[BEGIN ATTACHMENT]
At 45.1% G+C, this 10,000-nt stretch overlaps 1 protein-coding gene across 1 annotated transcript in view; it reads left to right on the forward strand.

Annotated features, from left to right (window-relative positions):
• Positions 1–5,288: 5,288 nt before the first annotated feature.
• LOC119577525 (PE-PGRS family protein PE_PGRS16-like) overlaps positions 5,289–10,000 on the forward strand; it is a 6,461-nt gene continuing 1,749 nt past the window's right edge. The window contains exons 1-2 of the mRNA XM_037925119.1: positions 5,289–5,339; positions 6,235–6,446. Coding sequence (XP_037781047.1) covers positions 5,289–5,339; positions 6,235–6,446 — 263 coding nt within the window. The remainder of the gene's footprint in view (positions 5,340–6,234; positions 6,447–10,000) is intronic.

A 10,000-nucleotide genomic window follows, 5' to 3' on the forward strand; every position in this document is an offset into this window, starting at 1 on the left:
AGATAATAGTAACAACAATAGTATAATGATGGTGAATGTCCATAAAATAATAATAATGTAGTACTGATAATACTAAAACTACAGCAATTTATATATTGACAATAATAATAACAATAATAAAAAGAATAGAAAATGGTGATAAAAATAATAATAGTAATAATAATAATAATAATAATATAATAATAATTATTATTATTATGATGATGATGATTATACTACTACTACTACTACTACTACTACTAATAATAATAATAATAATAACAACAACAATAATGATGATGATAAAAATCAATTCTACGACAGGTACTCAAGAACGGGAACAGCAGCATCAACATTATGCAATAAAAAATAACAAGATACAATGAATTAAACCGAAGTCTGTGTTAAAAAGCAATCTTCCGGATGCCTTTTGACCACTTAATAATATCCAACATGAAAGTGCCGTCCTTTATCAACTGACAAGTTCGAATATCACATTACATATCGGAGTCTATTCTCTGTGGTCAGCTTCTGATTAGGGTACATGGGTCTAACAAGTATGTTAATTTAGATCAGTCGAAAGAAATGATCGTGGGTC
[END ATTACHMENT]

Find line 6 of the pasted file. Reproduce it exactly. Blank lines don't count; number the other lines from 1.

AGATAATAGTAACAACAATAGTATAATGATGGTGAATGTCCATAAAATAATAATAATGTAGTACTGATAATACTAAAACTACAGCAATTTATATATTGACAATAATAATAACAATAATAAAAAGAATAGAAAATGGTGATAAAAATAATAATAGTAATAATAATAATAATAATAATATAATAATAATTATTATTATTATGATGATGATGATTATACTACTACTACTACTACTACTACTACTAATAATAATAATAATAATAACAACAACAATAATGATGATGATAAAAATCAATTCTACGACAGGTACTCAAGAACGGGAACAGCAGCATCAACATTATGCAATAAAAAATAACAAGATACAATGAATTAAACCGAAGTCTGTGTTAAAAAGCAATCTTCCGGATGCCTTTTGACCACTTAATAATATCCAACATGAAAGTGCCGTCCTTTATCAACTGACAAGTTCGAATATCACATTACATATCGGAGTCTATTCTCTGTGGTCAGCTTCTGATTAGGGTACATGGGTCTAACAAGTATGTTAATTTAGATCAGTCGAAAGAAATGATCGTGGGTC